• gaudette

    Make it for a shoei and I’d consider. Not gonna buy a new helmet just for this.

  • Hien

    Thanks for the video and review.

    I just purchased a Bell Star Cerwinske, with a dark mirror Visor.

    Great helmet so far compared to my Shoei X11.

    Just about to purchase a Photochromatic lense, yes, not cheap. 2 year warranty on the transitions visor, makes me feel a bit better.

    Leaving the house in the morning for work and coming home late evenings, should save from bringing a extra visor.

    My bell does fog up, PNW humidity will do that to any helmet.

    • http://hellforleathermagazine.com Wes Siler

      Growing up commuting by bike in London I learned how to deal with visor fogging. It’s a two step process.

      1. Wear any helmet other than a Shoei. Jesus christ do they fog.

      2. Put a Fog City visor insert in. 100% effective and cheap.

  • nick

    Scorpion helmets have had this for a few years now. I had one, but I rarely ride at night, and I like a dark visor during the day.

  • Pat

    How bad would it suck to scratch a $120 shield?

  • Kyle

    There was some thing on engadget the other day about SOCOM operators testing glasses with LED tech in them that could instantly change the lens from light to dark. Like and on off switch. It’ll make its way down.

  • Johndo

    Still waiting for a visor like that to be made for my X-eleven. A company was supposed to produce some about 2 years ago, but it still seems to be at a stand still. Maybe financing is what’s holding them back. Anyways, I’m sure there’s a ton of money to make selling these visors…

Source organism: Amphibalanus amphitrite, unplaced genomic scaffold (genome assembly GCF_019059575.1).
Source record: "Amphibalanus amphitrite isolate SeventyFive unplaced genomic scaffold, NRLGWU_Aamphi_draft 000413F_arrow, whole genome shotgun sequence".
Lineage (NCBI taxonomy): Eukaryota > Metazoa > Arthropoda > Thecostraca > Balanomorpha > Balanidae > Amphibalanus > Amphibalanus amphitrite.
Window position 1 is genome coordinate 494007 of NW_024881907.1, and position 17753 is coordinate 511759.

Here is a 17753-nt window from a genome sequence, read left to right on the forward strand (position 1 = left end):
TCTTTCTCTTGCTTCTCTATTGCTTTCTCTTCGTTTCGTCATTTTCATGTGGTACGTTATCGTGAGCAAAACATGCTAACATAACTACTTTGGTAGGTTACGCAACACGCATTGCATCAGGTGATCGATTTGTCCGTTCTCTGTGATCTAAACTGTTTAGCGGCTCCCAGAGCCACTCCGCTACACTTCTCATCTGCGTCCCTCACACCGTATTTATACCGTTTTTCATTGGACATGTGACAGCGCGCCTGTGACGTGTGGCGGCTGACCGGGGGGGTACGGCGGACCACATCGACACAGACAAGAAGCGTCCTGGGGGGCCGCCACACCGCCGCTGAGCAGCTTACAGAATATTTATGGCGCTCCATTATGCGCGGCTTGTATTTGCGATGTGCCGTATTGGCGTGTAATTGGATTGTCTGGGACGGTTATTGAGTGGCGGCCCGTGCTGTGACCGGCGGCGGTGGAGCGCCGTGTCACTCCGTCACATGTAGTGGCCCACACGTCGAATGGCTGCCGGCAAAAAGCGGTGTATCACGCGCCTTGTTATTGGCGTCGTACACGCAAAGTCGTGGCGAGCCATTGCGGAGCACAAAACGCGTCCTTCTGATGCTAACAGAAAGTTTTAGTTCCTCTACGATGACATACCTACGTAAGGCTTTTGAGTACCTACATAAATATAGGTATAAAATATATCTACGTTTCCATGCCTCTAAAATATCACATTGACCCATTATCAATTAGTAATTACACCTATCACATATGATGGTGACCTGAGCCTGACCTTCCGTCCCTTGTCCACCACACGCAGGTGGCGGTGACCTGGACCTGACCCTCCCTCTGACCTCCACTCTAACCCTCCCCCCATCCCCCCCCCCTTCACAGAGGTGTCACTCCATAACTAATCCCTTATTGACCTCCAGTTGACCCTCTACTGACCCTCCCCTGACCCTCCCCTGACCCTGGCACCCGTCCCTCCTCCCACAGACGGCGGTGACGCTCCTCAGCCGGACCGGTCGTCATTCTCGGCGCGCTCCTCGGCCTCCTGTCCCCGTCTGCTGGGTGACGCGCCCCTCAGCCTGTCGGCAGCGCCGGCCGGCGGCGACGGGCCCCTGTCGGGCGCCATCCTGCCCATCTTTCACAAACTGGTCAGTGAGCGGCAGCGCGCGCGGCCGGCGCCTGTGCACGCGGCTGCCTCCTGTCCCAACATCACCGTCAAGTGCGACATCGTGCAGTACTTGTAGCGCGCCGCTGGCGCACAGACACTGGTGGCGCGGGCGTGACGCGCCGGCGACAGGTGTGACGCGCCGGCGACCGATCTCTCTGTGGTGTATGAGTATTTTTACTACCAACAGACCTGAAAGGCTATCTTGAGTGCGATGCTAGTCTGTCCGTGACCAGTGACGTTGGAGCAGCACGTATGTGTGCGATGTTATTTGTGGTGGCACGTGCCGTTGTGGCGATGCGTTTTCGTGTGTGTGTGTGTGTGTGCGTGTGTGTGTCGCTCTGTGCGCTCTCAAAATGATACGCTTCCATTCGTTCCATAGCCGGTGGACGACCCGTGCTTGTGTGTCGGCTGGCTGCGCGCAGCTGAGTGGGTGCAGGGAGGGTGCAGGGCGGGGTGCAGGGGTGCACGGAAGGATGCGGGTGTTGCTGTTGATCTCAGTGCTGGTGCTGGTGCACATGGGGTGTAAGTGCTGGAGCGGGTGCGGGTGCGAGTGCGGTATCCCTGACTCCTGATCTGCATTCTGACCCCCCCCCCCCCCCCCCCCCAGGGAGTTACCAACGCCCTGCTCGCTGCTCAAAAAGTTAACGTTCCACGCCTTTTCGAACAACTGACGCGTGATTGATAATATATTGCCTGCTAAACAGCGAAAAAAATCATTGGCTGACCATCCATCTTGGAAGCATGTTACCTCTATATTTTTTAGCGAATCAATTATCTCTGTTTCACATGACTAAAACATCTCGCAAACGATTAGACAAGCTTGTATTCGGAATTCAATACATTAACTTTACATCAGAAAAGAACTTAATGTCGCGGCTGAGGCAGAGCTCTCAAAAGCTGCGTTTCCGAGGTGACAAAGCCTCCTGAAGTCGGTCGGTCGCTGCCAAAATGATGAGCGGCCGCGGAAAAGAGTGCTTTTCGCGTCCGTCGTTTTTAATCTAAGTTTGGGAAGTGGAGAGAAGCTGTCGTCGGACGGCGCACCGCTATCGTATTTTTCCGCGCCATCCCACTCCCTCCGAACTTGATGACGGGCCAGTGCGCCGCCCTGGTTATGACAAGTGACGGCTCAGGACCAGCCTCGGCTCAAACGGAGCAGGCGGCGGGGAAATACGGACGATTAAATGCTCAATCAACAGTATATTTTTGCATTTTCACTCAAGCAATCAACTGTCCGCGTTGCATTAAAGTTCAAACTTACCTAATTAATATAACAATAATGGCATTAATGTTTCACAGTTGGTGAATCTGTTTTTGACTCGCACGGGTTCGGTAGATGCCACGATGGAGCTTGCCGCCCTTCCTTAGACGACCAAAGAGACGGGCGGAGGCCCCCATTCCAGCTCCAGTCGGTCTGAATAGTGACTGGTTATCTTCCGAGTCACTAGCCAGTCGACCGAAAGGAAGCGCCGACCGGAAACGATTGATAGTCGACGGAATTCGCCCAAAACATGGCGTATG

• Trev

    A Bell Star with a trans. visor, a Buell 1125R, and great weather?

    My dreams have to stop becoming other people’s reality, before I can ever become my reality.

  • miles_prower

    I’ve been wearing eyeglasses with Transition lenses for about a dozen years. Each new set of glasses I’ve gotten, the Transition tech has improved.

    One thing not mentioned in this article is how temperature affects the effect.

    With every set of Transition lenses I’ve ever owned (about 8 or so), the lenses turn MUCH darker in cold temps. When I ride my bicycle in Boston and NYC winters, the lenses go BLACK. In the summer, they NEVER go black — even when I’m out on the water under a cloudless sky.

    Because Stephen lives in Hawaii and only tried the Transition visor for two weeks, I doubt he noticed any temperature effect.

    • Devin

      I’ve noticed the same thing on regular trans lenses for everyday use when my old man had a pair a few years back. Basicaly, by the time it becomes an issue, 99% of people have put their bike away for the winter.

  • Steve

    Try the Akuma Phantom as well. I have had one for 8 months or so. The transitions works well enough. Not wonderful or glorious, but better than carrying around a spare visor all the time or getting caught out after dark with only a dark visor.

    Also the Phantom is amazingly light and comfortable. Now any other helmet feels like putting a 6 quart enameled iron dutch oven on my head.

    Tardy response, but I have been someplace warm with no internet for the past week.